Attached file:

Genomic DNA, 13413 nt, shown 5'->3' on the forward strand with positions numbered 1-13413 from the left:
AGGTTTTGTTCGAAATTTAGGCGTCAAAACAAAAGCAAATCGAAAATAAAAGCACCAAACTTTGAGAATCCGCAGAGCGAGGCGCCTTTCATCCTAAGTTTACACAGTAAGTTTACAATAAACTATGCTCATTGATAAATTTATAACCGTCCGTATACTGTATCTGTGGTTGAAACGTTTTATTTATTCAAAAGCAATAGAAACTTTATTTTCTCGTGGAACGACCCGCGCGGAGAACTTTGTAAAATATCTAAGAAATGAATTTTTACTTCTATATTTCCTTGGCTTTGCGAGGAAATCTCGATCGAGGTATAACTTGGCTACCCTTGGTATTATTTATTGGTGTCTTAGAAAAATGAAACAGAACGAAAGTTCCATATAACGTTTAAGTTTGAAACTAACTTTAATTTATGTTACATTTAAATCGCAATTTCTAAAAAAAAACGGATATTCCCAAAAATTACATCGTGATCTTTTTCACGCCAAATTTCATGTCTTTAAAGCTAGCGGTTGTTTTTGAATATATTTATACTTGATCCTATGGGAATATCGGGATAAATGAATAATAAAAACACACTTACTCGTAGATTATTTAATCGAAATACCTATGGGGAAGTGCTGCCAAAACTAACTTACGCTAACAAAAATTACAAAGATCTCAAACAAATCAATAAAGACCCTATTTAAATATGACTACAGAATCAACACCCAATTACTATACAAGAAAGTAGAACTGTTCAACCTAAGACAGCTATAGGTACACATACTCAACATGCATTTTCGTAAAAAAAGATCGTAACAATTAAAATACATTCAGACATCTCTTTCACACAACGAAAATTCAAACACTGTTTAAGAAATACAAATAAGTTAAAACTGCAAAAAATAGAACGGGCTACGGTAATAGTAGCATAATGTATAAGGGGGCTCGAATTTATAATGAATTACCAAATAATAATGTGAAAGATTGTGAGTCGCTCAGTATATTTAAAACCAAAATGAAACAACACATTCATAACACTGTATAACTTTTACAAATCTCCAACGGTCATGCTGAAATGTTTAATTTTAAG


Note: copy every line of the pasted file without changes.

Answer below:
Genomic DNA, 13413 nt, shown 5'->3' on the forward strand with positions numbered 1-13413 from the left:
AGGTTTTGTTCGAAATTTAGGCGTCAAAACAAAAGCAAATCGAAAATAAAAGCACCAAACTTTGAGAATCCGCAGAGCGAGGCGCCTTTCATCCTAAGTTTACACAGTAAGTTTACAATAAACTATGCTCATTGATAAATTTATAACCGTCCGTATACTGTATCTGTGGTTGAAACGTTTTATTTATTCAAAAGCAATAGAAACTTTATTTTCTCGTGGAACGACCCGCGCGGAGAACTTTGTAAAATATCTAAGAAATGAATTTTTACTTCTATATTTCCTTGGCTTTGCGAGGAAATCTCGATCGAGGTATAACTTGGCTACCCTTGGTATTATTTATTGGTGTCTTAGAAAAATGAAACAGAACGAAAGTTCCATATAACGTTTAAGTTTGAAACTAACTTTAATTTATGTTACATTTAAATCGCAATTTCTAAAAAAAAACGGATATTCCCAAAAATTACATCGTGATCTTTTTCACGCCAAATTTCATGTCTTTAAAGCTAGCGGTTGTTTTTGAATATATTTATACTTGATCCTATGGGAATATCGGGATAAATGAATAATAAAAACACACTTACTCGTAGATTATTTAATCGAAATACCTATGGGGAAGTGCTGCCAAAACTAACTTACGCTAACAAAAATTACAAAGATCTCAAACAAATCAATAAAGACCCTATTTAAATATGACTACAGAATCAACACCCAATTACTATACAAGAAAGTAGAACTGTTCAACCTAAGACAGCTATAGGTACACATACTCAACATGCATTTTCGTAAAAAAAGATCGTAACAATTAAAATACATTCAGACATCTCTTTCACACAACGAAAATTCAAACACTGTTTAAGAAATACAAATAAGTTAAAACTGCAAAAAATAGAACGGGCTACGGTAATAGTAGCATAATGTATAAGGGGGCTCGAATTTATAATGAATTACCAAATAATAATGTGAAAGATTGTGAGTCGCTCAGTATATTTAAAACCAAAATGAAACAACACATTCATAACACTGTATAACTTTTACAAATCTCCAACGGTCATGCTGAAATGTTTAATTTTAAG